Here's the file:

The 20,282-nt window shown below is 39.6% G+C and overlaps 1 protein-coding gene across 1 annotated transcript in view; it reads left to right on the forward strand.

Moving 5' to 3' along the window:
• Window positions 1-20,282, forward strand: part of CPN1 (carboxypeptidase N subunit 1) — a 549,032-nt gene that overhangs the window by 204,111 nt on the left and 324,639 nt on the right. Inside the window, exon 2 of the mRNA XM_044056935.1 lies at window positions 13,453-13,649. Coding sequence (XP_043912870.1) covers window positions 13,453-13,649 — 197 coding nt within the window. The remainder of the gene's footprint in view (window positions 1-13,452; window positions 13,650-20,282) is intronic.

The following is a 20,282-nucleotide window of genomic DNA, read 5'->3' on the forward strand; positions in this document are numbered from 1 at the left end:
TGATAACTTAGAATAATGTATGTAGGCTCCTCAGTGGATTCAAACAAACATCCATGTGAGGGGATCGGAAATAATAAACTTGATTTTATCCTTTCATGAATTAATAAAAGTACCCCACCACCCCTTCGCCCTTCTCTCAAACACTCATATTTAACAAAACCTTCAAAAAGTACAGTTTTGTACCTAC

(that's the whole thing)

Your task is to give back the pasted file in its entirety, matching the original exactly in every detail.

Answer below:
The 20,282-nt window shown below is 39.6% G+C and overlaps 1 protein-coding gene across 1 annotated transcript in view; it reads left to right on the forward strand.

Moving 5' to 3' along the window:
• Window positions 1-20,282, forward strand: part of CPN1 (carboxypeptidase N subunit 1) — a 549,032-nt gene that overhangs the window by 204,111 nt on the left and 324,639 nt on the right. Inside the window, exon 2 of the mRNA XM_044056935.1 lies at window positions 13,453-13,649. Coding sequence (XP_043912870.1) covers window positions 13,453-13,649 — 197 coding nt within the window. The remainder of the gene's footprint in view (window positions 1-13,452; window positions 13,650-20,282) is intronic.

The following is a 20,282-nucleotide window of genomic DNA, read 5'->3' on the forward strand; positions in this document are numbered from 1 at the left end:
TGATAACTTAGAATAATGTATGTAGGCTCCTCAGTGGATTCAAACAAACATCCATGTGAGGGGATCGGAAATAATAAACTTGATTTTATCCTTTCATGAATTAATAAAAGTACCCCACCACCCCTTCGCCCTTCTCTCAAACACTCATATTTAACAAAACCTTCAAAAAGTACAGTTTTGTACCTAC